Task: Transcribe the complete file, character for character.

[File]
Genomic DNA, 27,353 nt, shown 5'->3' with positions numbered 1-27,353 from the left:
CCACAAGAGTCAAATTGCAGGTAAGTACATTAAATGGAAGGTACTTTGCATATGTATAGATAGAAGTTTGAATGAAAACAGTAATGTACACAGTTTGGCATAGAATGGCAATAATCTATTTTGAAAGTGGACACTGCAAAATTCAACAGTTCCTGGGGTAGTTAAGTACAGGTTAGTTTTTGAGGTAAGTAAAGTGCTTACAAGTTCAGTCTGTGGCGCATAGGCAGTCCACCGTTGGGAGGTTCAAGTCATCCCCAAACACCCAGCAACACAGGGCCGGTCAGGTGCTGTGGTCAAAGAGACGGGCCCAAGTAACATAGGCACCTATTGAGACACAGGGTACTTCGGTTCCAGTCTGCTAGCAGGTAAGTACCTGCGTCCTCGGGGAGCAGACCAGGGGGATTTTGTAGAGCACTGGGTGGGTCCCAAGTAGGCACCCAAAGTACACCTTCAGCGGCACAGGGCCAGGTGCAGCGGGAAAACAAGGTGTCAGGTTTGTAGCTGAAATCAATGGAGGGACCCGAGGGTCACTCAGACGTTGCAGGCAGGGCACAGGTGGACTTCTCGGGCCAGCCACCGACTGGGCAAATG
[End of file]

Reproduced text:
Genomic DNA, 27,353 nt, shown 5'->3' with positions numbered 1-27,353 from the left:
CCACAAGAGTCAAATTGCAGGTAAGTACATTAAATGGAAGGTACTTTGCATATGTATAGATAGAAGTTTGAATGAAAACAGTAATGTACACAGTTTGGCATAGAATGGCAATAATCTATTTTGAAAGTGGACACTGCAAAATTCAACAGTTCCTGGGGTAGTTAAGTACAGGTTAGTTTTTGAGGTAAGTAAAGTGCTTACAAGTTCAGTCTGTGGCGCATAGGCAGTCCACCGTTGGGAGGTTCAAGTCATCCCCAAACACCCAGCAACACAGGGCCGGTCAGGTGCTGTGGTCAAAGAGACGGGCCCAAGTAACATAGGCACCTATTGAGACACAGGGTACTTCGGTTCCAGTCTGCTAGCAGGTAAGTACCTGCGTCCTCGGGGAGCAGACCAGGGGGATTTTGTAGAGCACTGGGTGGGTCCCAAGTAGGCACCCAAAGTACACCTTCAGCGGCACAGGGCCAGGTGCAGCGGGAAAACAAGGTGTCAGGTTTGTAGCTGAAATCAATGGAGGGACCCGAGGGTCACTCAGACGTTGCAGGCAGGGCACAGGTGGACTTCTCGGGCCAGCCACCGACTGGGCAAATG